Tjalf Sparnaay is a Dutch artist whose most typical paintings include fried eggs, French fries, sandwiches, ketchup bottles, Barbie dolls, marbles and autumn leaves. Sparnaay visualizes these trivial subjects and inflates them to enormous formats.
Sparnaay’s paintings are so full of saturated colours and heightened contrast, his paintings not only document reality but also intensify this by blowing up these everyday objects to mega-proportions. This gives him the opportunity to explore every detail and dissect it layer by layer in order to arrive at the core of his theme. The way in which Sparnaay approaches his work refers directly to the seventeenth century. He resembles Vermeer in his lucid use of colour and eye for detail and refinement, while the lighting in his paintings recall the play of light and shadow in the work of Rembrandt.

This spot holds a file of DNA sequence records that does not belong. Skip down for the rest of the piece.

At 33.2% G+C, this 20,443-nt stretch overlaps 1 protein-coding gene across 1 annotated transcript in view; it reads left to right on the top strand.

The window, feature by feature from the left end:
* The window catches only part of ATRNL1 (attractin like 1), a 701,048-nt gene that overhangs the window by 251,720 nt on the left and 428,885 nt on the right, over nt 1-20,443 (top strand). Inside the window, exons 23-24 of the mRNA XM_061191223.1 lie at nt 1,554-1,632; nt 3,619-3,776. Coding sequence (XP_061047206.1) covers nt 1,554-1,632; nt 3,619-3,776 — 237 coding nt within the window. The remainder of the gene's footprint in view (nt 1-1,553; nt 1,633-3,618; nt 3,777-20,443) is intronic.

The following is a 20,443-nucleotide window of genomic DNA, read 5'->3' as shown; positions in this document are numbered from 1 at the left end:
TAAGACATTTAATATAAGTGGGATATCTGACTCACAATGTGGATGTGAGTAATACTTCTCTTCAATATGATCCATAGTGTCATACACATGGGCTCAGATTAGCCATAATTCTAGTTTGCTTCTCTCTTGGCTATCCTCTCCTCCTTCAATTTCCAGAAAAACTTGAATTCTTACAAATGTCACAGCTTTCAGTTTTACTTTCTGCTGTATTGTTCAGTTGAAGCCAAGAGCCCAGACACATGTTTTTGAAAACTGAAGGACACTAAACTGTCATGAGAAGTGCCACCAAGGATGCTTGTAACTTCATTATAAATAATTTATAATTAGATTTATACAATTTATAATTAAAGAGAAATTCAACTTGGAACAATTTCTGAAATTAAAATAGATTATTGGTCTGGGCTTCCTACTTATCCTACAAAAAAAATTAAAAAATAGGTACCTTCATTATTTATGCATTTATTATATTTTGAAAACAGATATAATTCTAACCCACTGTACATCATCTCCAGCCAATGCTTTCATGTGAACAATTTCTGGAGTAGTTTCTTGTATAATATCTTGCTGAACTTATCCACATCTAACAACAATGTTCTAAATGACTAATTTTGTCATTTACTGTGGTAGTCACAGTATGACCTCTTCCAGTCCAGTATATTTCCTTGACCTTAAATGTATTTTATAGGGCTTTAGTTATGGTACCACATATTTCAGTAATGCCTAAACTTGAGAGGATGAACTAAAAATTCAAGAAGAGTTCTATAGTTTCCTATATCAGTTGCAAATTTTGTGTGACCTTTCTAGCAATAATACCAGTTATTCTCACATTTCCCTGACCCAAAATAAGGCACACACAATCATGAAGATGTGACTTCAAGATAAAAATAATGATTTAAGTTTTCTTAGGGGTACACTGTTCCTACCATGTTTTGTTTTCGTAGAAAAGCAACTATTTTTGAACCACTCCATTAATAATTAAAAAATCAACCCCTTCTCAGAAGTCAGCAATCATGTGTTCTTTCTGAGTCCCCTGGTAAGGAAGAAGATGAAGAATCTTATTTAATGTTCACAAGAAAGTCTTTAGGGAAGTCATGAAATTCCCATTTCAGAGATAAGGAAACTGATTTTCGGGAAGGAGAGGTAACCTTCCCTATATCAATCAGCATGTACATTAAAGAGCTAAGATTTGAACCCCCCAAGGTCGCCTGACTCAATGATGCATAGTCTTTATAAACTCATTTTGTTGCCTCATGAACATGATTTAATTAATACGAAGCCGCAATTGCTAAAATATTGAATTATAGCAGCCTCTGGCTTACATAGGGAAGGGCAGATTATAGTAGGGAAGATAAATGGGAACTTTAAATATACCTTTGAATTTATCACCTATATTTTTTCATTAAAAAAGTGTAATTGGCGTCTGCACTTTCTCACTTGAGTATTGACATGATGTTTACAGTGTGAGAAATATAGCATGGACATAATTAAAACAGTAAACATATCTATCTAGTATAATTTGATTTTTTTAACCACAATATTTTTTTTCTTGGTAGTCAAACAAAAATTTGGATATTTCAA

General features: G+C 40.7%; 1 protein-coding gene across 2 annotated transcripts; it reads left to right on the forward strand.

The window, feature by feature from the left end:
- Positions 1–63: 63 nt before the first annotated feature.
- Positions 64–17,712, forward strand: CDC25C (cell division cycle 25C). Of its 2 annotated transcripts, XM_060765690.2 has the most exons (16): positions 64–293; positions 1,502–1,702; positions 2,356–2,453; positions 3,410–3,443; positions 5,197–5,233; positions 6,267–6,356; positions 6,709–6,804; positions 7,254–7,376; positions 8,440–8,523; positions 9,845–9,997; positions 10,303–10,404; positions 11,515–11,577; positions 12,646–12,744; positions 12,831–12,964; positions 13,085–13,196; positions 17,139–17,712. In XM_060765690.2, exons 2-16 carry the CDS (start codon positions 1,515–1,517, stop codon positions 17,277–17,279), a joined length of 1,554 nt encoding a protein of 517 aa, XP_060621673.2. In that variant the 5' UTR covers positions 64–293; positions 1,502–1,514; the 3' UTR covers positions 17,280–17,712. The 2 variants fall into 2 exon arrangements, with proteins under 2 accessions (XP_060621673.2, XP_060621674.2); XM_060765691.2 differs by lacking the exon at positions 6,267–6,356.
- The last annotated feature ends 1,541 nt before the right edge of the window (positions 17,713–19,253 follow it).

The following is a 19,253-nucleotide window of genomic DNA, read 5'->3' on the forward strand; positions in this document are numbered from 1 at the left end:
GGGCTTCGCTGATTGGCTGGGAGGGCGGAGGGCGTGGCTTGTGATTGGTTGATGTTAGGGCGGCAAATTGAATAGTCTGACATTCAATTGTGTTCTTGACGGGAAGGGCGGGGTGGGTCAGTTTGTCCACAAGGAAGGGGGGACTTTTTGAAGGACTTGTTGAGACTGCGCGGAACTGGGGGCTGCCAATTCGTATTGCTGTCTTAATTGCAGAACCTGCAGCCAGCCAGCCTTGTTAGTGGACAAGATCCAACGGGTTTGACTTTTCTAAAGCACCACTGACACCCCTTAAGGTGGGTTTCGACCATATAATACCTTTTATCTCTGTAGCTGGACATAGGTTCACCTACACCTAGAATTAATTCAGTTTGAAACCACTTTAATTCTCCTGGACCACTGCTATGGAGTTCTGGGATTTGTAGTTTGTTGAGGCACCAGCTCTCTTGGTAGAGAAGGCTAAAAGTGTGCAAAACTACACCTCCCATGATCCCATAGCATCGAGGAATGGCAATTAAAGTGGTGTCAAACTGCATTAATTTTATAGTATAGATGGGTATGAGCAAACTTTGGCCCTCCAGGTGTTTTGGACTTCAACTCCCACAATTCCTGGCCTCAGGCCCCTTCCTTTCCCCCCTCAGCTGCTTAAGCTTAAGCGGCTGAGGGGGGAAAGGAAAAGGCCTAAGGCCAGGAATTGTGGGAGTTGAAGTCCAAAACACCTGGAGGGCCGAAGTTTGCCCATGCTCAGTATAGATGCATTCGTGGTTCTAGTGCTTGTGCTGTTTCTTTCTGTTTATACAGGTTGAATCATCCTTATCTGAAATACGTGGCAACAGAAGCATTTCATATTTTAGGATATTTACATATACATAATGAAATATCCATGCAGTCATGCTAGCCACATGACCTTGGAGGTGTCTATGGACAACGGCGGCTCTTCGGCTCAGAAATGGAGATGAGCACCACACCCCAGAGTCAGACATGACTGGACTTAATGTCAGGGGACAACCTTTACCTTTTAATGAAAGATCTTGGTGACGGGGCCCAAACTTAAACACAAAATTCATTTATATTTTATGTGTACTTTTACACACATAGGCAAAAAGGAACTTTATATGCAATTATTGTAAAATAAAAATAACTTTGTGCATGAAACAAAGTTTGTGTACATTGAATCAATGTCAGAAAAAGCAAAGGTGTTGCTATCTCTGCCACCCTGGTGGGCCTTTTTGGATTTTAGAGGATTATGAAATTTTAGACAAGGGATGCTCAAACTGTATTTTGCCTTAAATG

Sparnaay elaborates on the rich seventeenth-century Dutch tradition of the still life, but does so, on an individual and modern manner. He is constantly seeking new images that have never been painted.
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